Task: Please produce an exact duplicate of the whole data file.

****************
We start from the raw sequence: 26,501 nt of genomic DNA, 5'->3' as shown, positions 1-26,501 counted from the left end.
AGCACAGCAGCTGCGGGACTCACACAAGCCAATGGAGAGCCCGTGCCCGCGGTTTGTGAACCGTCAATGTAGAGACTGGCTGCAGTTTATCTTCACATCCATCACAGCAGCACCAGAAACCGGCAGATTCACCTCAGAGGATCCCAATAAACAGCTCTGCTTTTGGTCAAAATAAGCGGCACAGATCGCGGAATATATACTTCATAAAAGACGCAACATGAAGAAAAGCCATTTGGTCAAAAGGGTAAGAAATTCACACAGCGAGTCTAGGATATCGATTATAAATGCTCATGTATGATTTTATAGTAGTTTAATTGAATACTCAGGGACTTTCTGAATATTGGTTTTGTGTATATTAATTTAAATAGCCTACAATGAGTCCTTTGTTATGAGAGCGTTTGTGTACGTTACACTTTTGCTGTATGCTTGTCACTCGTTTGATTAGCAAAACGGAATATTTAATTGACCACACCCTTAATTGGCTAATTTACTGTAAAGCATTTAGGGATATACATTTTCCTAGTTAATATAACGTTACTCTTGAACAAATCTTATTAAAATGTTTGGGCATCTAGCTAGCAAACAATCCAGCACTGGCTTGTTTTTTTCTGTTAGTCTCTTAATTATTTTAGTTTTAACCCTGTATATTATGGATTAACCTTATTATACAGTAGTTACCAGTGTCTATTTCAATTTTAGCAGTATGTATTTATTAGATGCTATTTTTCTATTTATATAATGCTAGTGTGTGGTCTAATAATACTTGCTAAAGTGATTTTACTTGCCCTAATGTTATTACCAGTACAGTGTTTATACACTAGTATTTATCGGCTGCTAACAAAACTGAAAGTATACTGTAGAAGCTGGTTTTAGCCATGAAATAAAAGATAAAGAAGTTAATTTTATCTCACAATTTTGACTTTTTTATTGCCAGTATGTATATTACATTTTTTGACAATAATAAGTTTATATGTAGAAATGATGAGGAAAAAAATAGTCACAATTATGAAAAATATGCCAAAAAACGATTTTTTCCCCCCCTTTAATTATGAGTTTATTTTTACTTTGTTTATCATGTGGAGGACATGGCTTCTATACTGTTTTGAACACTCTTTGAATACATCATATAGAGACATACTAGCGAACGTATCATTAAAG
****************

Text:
We start from the raw sequence: 26,501 nt of genomic DNA, 5'->3' as shown, positions 1-26,501 counted from the left end.
AGCACAGCAGCTGCGGGACTCACACAAGCCAATGGAGAGCCCGTGCCCGCGGTTTGTGAACCGTCAATGTAGAGACTGGCTGCAGTTTATCTTCACATCCATCACAGCAGCACCAGAAACCGGCAGATTCACCTCAGAGGATCCCAATAAACAGCTCTGCTTTTGGTCAAAATAAGCGGCACAGATCGCGGAATATATACTTCATAAAAGACGCAACATGAAGAAAAGCCATTTGGTCAAAAGGGTAAGAAATTCACACAGCGAGTCTAGGATATCGATTATAAATGCTCATGTATGATTTTATAGTAGTTTAATTGAATACTCAGGGACTTTCTGAATATTGGTTTTGTGTATATTAATTTAAATAGCCTACAATGAGTCCTTTGTTATGAGAGCGTTTGTGTACGTTACACTTTTGCTGTATGCTTGTCACTCGTTTGATTAGCAAAACGGAATATTTAATTGACCACACCCTTAATTGGCTAATTTACTGTAAAGCATTTAGGGATATACATTTTCCTAGTTAATATAACGTTACTCTTGAACAAATCTTATTAAAATGTTTGGGCATCTAGCTAGCAAACAATCCAGCACTGGCTTGTTTTTTTCTGTTAGTCTCTTAATTATTTTAGTTTTAACCCTGTATATTATGGATTAACCTTATTATACAGTAGTTACCAGTGTCTATTTCAATTTTAGCAGTATGTATTTATTAGATGCTATTTTTCTATTTATATAATGCTAGTGTGTGGTCTAATAATACTTGCTAAAGTGATTTTACTTGCCCTAATGTTATTACCAGTACAGTGTTTATACACTAGTATTTATCGGCTGCTAACAAAACTGAAAGTATACTGTAGAAGCTGGTTTTAGCCATGAAATAAAAGATAAAGAAGTTAATTTTATCTCACAATTTTGACTTTTTTATTGCCAGTATGTATATTACATTTTTTGACAATAATAAGTTTATATGTAGAAATGATGAGGAAAAAAATAGTCACAATTATGAAAAATATGCCAAAAAACGATTTTTTCCCCCCCTTTAATTATGAGTTTATTTTTACTTTGTTTATCATGTGGAGGACATGGCTTCTATACTGTTTTGAACACTCTTTGAATACATCATATAGAGACATACTAGCGAACGTATCATTAAAG